Our culture's holidays are all one day and that's what most of us think of when we think of Scriptural based celebrations. A lot of building up to the big day and then a flurry of people, parties, rich food, and presents, and then back to work the next day. However, Sukkot is an eight day celebration and we're meant to enjoy all eight days of it! While only the first and eighth days are no-work days we should still celebrate the entire time and do things that reflect that this is a special and set apart time. Even if you are working this week take some time to enjoy this time that YHWH sanctioned as joyful.
So here's what I'm doing this Sukkot:
Spending time in the sukkah. Scripture does tell us to spend this time in a temporary dwelling. If you made a traditional sukkah or are using a camping tent or something in between, be sure you are dwelling there at least part of your day. Eating meals in the sukkah is a simple way to do something to distinguish this time from the rest of the year. It's also a great place for your Scripture study and prayer time.
Taking a trip to the farmers market. I believe in eating locally for all the normal reasons from supporting organic farmers to cutting down on fossil fuel usage, but the most significant reason to me is the understanding it gives about the word of YHWH. Scripture has deep agricultural roots from the Garden of Eden to the Olive Tree to the tree that bears fruit each month. We miss something when we don't realize that Sukkot is about celebrating the harvest. Appreciate the miracle of YHWH's provision by visiting a farm or seeing what's in season at the farmers market. Go to an orchard and pick apples or pears. Talk about how YHWH provides for our needs each season.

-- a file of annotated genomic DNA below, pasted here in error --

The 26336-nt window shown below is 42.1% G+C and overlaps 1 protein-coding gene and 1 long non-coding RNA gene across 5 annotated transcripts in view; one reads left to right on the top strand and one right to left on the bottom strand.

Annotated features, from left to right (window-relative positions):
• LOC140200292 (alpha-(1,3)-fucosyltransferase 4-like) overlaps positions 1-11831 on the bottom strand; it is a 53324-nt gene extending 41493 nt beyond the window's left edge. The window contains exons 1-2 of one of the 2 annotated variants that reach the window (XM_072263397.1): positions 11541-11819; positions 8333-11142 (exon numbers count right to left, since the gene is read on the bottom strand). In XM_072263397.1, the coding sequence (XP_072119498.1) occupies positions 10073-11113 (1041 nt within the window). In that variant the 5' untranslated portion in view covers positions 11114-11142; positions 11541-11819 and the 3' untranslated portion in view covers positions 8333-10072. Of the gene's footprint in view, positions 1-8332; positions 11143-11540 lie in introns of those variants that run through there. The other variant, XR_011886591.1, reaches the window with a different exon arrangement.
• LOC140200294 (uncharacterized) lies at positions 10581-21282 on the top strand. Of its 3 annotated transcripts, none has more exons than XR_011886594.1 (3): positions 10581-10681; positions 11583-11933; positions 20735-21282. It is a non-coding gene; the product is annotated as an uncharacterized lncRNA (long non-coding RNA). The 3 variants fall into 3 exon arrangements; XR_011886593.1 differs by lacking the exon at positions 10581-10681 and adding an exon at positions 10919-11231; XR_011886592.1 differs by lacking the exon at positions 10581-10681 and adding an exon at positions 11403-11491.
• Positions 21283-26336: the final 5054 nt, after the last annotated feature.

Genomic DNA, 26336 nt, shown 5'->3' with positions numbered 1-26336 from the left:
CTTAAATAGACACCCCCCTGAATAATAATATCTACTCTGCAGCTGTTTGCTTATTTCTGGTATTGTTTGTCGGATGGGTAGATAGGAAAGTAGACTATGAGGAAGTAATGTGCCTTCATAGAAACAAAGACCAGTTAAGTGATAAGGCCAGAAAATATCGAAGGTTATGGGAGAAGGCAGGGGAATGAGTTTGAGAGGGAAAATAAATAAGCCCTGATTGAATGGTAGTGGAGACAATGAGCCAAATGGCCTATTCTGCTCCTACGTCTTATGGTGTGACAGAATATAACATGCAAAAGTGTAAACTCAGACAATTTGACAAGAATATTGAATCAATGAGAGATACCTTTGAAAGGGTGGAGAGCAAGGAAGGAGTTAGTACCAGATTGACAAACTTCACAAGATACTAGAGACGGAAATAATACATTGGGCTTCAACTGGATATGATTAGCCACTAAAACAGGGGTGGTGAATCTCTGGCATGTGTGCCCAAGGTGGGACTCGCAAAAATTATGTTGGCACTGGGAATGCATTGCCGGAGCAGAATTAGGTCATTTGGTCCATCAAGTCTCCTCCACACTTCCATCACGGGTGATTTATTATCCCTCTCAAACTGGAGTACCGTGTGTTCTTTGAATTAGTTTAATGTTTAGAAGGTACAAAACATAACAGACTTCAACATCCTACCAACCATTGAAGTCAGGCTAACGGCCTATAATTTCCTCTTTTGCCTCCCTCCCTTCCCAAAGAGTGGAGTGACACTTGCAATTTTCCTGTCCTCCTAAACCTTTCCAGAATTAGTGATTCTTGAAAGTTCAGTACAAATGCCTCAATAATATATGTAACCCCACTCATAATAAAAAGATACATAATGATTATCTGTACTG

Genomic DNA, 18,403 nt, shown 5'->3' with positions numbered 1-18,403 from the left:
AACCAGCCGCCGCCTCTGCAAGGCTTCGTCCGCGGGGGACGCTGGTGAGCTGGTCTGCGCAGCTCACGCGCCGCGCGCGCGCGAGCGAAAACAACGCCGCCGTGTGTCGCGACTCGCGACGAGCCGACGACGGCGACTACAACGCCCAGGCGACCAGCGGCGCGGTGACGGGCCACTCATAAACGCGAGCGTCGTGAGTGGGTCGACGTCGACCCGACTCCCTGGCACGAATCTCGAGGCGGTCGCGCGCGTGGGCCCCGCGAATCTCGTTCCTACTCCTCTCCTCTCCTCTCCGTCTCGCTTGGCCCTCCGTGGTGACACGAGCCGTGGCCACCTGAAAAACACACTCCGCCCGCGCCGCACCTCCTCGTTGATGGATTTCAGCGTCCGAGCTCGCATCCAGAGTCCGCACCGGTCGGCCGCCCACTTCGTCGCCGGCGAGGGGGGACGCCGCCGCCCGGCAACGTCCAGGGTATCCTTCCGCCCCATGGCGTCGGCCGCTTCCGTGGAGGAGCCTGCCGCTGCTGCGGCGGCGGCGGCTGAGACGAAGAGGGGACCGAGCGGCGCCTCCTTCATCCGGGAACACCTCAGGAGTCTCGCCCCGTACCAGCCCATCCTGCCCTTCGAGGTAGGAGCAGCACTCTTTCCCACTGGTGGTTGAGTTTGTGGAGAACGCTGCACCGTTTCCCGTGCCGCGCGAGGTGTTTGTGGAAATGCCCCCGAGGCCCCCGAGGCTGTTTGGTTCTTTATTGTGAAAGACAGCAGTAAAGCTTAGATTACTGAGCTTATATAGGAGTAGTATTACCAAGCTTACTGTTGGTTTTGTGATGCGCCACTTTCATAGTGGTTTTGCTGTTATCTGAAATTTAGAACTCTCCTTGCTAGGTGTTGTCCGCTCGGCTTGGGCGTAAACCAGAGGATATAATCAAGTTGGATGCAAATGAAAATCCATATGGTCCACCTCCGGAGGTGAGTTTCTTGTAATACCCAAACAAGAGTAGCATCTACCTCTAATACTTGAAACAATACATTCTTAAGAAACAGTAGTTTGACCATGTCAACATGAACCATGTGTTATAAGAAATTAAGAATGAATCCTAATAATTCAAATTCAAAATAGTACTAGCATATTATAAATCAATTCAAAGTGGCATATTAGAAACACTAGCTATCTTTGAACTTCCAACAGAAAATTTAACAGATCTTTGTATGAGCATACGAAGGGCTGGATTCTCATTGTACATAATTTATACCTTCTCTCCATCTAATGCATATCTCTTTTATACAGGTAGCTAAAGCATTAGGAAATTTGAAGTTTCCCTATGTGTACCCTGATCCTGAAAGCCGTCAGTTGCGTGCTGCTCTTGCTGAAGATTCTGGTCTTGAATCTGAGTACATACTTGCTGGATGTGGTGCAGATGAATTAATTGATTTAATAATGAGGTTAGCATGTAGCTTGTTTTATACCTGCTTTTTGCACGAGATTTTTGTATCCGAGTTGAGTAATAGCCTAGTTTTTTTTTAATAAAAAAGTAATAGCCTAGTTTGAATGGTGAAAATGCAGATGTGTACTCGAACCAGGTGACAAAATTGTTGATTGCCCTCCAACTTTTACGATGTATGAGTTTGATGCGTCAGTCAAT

Praying for the Ingathering of Israel. The picture of Sukkot is celebrating the harvest of our gardens and farms. The harvest, of course, is when I go to my garden and select the good fruit and bring it to my home. YHWH promises to do the same and regather Israel (both the Northern Kingdom and the people of Judah) back to him. Prayer that His people would turn and teshuvah to him is extra special during the time of Sukkot.
Star gazing. Sukkahs are traditionally made with imperfect roofs of tree branches so the occupants can still see the stars. It is a reminder of YHWH's promise to Abraham, "Your descendants will be that many." Grab a star chart or a book on astronomy to learn more about the earthly heavens.
Listening to this song on repeat. Obviously. How do you not love Sukkos Style? I reeeeeallllly wish they would do the full song.
Giving what I can. Sukkot called for a huge offering of animal sacrifices, "beside your vows, your terumah offerings, burnt offerings, grain and drink offerings, and shalom offerings." (Number 29:12-40) Because of Yeshua we no longer need the sacrifice of animals, but I think the amount of giving YHWH expected of the ancient Israelites should tell us something. Consider giving extra to your congregation or learning of other ministries that you want to support.
Inviting friends over. This is a great chance to show others the joy of celebrating the Festivals of YHWH. Ask friends over for dinner or coffee and share what you're doing during this time. Invite your Bible study to gather in your sukkah.
What are you guys up to this week? Whatever it is, have a very happy Sukkot!